The houses at 5792, 5796 and 5800 May St. in Halifax on Friday. — Photo: Zane Woodford Credit: Zane Woodford

A trio of colourful homes in central Halifax will soon be demolished as Colonial Honda expands its parking lot again.

After buying Colonial Honda in 2016, Steele Auto Group’s affiliate companies started buying up two dozen surrounding properties. A community group, Homes Not Hondas, sprung up to oppose the dealer’s plans, but it eventually demolished most of the buildings and expanded its parking lot.

Four years later, the dealership is bringing the wrecking ball back out.

Dynamic Properties Company Limited purchased all three of the blue, red and yellow units at 2792, 2796, and 2800 May St., registered as condominiums, on July 31, 2020, according to provincial property records.

Rob Steele is listed as that company’s director and chief executive officer in the provincial registry of joint stocks. Steele is also the director and chief executive officer of Steele Auto Group Limited, the owner of Colonial Honda.

Sales data on ViewPoint indicates the company bought all three units for $1.2 million.

The condominium corporation associated with the building lists Steele’s executive assistant and Steele Auto Group’s president and chief operating officer, and chief financial officer as directors. They became the directors in August.

Colonial Honda’s parking lot, with the houses at 5792, 5796 and 5800 May St. in Halifax on Friday. — Photo: Zane Woodford Credit: Zane Woodford

In a statement on Friday, Colonial Honda confirmed its plans.

“Colonial plans to take down the building and expand the parking lot, which fronts on the Robie Street commercial corridor,” the emailed statement reads.

“This part of Robie is home to several auto dealership, service and repair centres.”

On Friday, the three units appeared vacant. Nova Scotia Power’s meters have been removed, leaving three empty meter bases on the side of 2792 May St., and the service wires are disconnected and capped.

Empty power meter bases on 5792 May St. in Halifax on Friday. — Photo: Zane Woodford Credit: Zane Woodford

Halifax regional municipality spokesperson Klara Needler said in an email Friday that there’s a demolition permit pending.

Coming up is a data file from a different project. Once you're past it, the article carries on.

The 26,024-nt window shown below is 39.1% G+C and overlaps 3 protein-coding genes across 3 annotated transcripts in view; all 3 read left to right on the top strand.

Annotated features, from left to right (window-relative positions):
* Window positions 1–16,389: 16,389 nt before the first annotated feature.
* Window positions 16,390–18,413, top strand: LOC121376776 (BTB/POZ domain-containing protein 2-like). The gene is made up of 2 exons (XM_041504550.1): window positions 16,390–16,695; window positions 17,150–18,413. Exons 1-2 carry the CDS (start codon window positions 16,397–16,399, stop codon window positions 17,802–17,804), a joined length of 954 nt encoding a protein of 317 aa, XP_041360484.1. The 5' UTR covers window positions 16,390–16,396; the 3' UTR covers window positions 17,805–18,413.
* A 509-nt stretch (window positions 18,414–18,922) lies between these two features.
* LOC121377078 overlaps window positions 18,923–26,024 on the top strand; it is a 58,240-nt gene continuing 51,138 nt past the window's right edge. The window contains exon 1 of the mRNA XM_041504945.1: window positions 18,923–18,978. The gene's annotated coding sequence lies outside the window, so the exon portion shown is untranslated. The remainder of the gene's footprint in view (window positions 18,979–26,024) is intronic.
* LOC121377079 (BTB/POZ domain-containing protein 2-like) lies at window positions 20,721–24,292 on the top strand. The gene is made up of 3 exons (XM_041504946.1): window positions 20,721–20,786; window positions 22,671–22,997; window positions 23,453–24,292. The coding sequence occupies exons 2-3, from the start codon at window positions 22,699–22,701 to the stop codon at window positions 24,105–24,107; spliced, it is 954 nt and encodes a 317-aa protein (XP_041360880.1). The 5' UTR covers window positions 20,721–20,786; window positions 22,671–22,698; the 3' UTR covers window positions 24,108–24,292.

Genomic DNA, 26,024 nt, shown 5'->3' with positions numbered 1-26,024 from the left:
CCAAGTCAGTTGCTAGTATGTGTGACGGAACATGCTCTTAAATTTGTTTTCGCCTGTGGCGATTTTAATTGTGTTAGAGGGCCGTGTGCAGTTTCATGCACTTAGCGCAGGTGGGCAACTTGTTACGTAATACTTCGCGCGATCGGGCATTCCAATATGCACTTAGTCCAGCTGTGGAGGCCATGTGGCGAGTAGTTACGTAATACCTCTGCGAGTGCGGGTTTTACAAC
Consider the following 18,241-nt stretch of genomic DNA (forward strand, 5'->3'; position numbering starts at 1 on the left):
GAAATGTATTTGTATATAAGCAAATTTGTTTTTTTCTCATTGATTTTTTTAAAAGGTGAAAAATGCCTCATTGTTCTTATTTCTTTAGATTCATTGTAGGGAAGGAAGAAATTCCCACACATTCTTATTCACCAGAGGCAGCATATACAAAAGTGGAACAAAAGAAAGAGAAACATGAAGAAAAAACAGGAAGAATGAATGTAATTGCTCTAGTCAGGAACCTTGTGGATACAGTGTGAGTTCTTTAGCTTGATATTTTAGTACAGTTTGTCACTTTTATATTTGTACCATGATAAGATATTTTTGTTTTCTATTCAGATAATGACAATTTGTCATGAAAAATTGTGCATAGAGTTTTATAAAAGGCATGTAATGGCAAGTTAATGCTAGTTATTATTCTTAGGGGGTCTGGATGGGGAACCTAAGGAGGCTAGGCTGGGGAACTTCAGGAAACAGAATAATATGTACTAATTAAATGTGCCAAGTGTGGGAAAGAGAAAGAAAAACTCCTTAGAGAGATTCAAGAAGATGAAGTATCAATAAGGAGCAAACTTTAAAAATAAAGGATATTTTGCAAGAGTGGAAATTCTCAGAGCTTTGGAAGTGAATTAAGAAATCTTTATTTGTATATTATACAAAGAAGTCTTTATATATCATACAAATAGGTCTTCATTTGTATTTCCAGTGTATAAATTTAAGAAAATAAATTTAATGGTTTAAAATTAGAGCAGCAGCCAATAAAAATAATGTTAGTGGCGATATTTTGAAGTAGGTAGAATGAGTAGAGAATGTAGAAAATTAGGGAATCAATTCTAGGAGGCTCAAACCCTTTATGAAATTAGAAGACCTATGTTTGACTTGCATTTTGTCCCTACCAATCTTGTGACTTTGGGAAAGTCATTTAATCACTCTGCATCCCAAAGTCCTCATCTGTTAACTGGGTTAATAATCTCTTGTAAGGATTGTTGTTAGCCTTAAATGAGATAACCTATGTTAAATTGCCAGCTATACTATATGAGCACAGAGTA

“An application has been made for a demolition permit for 5792 May Street,” Needler said.

“The demolition permit for 5792 May Street is in the application stage and has not been issued at this time.”

Rumour had it that the buildings across the street would meet the same fate, but the owner says that discussion is “premature.”

“I don’t want to talk about this until we get the permit, but there is a new development coming up down there,” Peter Laba said in an interview.

“It’s not going to be any parking or dealership at all.”

Laba owns PNL Communications and the row of properties on the north side of May Street, between Robie and Fern, including the corners — 2705 Robie St. and 2706 Fern St. He also owns the parking lot at 2727 Robie St., which used to be the home of PNL Communications.

Laba transferred ownership of most of the properties from one company to another last year. They’re currently all owned by his numbered company, 3311690 Nova Scotia Limited.

There are still tenants in the May Street buildings, but Laba said he hopes to build there eventually. There are no development or demolition permits associated with the properties.

Any development there will conform to the Centre Plan, Laba said. The plan grants significant development rights for the property, with a height limit of 90 metres — about 28 storeys.

Laba said the colourful houses across the street are surrounded by Colonial Honda, so it doesn’t surprise him that they’re being demolished. But he thinks the area has enough parking lots, with his own having been there since the 1990s.

“I’m sick and tired of that. That area deserves a lot better than this,” he said.

“We’re done with the parking lots down there.”

Again, he said it’s premature to discuss his plans, but he’s aiming for housing.

“If it’s going to be, it’s going to be one of the nicest looking apartment buildings up there, high end, and everyone’s going to be pleased with it.”

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Zane Woodford is the Halifax Examiner’s municipal reporter. He covers Halifax City Hall and contributes to our ongoing PRICED OUT housing series. Twitter @zwoodford

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  1. Does it make sense to use central city space for car dealerships? Are there no city planners employed in Halifax? Imagine how many affordable housing units could be built on that footprint.

  2. HRM loves this, they collect fees from permits for construction and then taxes from ‘high end’ development.
    Savage loves this because ‘Halifax is a world class city’.
    I think every councillor should take a pay cut of $10,000 a year and the Mayor $15,000 a year for the next 4 years and have the money given to non-profit housing organisations.

  3. This city continues to stun in it’s hypocrisy.

    A housing crisis and a car dealership is still allowed to demolish housing on the peninsula for a FUCKING parking lot.

    Jesus FUCKING Christ!!!!!!!

    Can hardly wait for the high end apartment with rents in the stratosphere. The “market” is really working it’s magic isn’t it?

    1. Once again, cars are being prioritized over what should matter – people and a very basic and fundamental need – an affordable place to call home. Absolutely agree with this individual.